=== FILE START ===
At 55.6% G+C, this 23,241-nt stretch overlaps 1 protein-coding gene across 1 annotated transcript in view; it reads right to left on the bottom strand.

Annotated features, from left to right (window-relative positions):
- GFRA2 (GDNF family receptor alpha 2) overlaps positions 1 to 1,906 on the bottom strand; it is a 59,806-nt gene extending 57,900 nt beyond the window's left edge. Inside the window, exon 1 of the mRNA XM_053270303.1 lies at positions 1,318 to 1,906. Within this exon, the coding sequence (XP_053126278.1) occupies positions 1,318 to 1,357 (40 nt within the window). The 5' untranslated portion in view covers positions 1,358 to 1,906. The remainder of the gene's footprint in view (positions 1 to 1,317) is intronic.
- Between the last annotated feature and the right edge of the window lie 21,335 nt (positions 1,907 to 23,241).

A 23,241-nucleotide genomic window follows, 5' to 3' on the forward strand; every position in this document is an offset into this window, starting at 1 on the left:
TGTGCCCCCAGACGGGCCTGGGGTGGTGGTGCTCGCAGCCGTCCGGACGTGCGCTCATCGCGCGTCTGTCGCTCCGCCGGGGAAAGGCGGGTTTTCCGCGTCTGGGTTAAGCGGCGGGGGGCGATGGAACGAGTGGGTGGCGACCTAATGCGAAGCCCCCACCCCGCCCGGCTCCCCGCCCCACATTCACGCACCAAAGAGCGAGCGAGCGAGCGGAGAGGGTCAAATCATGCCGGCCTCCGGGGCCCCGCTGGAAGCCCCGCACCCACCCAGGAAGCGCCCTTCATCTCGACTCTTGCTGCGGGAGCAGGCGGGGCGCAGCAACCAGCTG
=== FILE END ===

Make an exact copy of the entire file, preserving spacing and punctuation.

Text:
At 55.6% G+C, this 23,241-nt stretch overlaps 1 protein-coding gene across 1 annotated transcript in view; it reads right to left on the bottom strand.

Annotated features, from left to right (window-relative positions):
- GFRA2 (GDNF family receptor alpha 2) overlaps positions 1 to 1,906 on the bottom strand; it is a 59,806-nt gene extending 57,900 nt beyond the window's left edge. Inside the window, exon 1 of the mRNA XM_053270303.1 lies at positions 1,318 to 1,906. Within this exon, the coding sequence (XP_053126278.1) occupies positions 1,318 to 1,357 (40 nt within the window). The 5' untranslated portion in view covers positions 1,358 to 1,906. The remainder of the gene's footprint in view (positions 1 to 1,317) is intronic.
- Between the last annotated feature and the right edge of the window lie 21,335 nt (positions 1,907 to 23,241).

A 23,241-nucleotide genomic window follows, 5' to 3' on the forward strand; every position in this document is an offset into this window, starting at 1 on the left:
TGTGCCCCCAGACGGGCCTGGGGTGGTGGTGCTCGCAGCCGTCCGGACGTGCGCTCATCGCGCGTCTGTCGCTCCGCCGGGGAAAGGCGGGTTTTCCGCGTCTGGGTTAAGCGGCGGGGGGCGATGGAACGAGTGGGTGGCGACCTAATGCGAAGCCCCCACCCCGCCCGGCTCCCCGCCCCACATTCACGCACCAAAGAGCGAGCGAGCGAGCGGAGAGGGTCAAATCATGCCGGCCTCCGGGGCCCCGCTGGAAGCCCCGCACCCACCCAGGAAGCGCCCTTCATCTCGACTCTTGCTGCGGGAGCAGGCGGGGCGCAGCAACCAGCTG